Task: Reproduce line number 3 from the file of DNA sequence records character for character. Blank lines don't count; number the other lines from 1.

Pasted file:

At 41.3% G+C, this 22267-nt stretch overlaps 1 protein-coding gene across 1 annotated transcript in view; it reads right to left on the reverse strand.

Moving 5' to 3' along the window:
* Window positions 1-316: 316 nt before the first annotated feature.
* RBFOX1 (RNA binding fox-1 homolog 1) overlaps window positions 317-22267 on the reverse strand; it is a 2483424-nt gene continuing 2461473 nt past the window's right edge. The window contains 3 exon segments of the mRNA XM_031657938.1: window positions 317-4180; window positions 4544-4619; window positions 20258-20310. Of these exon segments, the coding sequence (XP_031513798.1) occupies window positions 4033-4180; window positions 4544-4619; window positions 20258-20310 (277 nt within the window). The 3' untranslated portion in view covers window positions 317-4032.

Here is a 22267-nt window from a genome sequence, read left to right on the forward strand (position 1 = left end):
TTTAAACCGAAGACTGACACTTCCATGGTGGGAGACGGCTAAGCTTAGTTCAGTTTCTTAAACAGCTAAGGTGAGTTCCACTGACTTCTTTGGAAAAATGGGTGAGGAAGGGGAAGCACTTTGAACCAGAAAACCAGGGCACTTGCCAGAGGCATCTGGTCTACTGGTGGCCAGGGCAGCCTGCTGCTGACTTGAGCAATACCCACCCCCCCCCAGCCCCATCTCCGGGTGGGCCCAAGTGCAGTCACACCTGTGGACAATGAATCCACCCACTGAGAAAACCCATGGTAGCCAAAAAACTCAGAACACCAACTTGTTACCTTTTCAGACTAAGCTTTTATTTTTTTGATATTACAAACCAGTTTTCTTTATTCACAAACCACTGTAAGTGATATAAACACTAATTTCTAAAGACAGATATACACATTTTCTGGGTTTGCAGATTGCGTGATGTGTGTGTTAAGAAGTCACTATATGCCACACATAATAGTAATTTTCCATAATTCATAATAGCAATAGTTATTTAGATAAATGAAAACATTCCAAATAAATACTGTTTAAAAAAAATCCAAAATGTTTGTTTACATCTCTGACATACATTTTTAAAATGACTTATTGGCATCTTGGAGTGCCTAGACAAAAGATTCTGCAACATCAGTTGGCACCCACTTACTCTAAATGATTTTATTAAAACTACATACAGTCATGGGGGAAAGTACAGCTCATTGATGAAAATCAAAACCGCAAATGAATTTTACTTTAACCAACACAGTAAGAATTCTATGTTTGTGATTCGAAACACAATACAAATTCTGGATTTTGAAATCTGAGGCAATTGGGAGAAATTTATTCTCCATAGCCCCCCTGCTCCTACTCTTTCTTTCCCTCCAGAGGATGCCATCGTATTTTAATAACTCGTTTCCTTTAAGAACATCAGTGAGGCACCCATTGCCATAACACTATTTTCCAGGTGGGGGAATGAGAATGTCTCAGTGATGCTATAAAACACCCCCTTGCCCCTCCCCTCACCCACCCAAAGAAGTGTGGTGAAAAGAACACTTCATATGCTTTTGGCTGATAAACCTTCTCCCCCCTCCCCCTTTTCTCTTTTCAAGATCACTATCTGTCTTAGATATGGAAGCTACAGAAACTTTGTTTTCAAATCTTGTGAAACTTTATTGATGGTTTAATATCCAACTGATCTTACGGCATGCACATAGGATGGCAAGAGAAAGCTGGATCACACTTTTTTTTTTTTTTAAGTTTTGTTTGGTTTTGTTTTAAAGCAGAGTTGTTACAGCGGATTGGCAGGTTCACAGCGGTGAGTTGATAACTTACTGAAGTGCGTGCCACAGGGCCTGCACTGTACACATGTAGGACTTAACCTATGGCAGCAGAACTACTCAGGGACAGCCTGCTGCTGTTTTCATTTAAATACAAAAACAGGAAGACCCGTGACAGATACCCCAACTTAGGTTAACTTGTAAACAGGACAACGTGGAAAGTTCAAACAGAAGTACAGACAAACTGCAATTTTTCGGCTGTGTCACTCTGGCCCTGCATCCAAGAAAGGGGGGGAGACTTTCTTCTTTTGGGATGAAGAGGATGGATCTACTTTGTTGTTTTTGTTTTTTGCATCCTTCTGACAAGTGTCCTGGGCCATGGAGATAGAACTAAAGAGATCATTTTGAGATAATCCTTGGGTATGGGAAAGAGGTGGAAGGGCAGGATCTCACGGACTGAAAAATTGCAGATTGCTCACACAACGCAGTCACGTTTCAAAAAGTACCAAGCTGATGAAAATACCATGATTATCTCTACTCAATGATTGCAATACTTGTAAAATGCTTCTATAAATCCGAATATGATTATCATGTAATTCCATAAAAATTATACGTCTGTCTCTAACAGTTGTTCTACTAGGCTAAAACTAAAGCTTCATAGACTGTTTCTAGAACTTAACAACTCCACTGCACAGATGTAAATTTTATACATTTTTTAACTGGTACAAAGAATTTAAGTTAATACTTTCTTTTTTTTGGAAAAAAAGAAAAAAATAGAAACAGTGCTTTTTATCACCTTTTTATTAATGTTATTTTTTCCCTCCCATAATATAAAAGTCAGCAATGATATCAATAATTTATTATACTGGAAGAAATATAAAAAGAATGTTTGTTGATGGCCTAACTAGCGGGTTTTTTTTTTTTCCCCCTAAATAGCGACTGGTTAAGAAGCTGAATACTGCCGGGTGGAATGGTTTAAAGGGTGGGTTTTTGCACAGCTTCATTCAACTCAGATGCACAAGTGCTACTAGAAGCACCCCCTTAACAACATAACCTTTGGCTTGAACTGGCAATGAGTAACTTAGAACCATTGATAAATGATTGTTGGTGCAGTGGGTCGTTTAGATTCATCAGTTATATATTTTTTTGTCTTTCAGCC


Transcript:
* Window positions 1-316: 316 nt before the first annotated feature.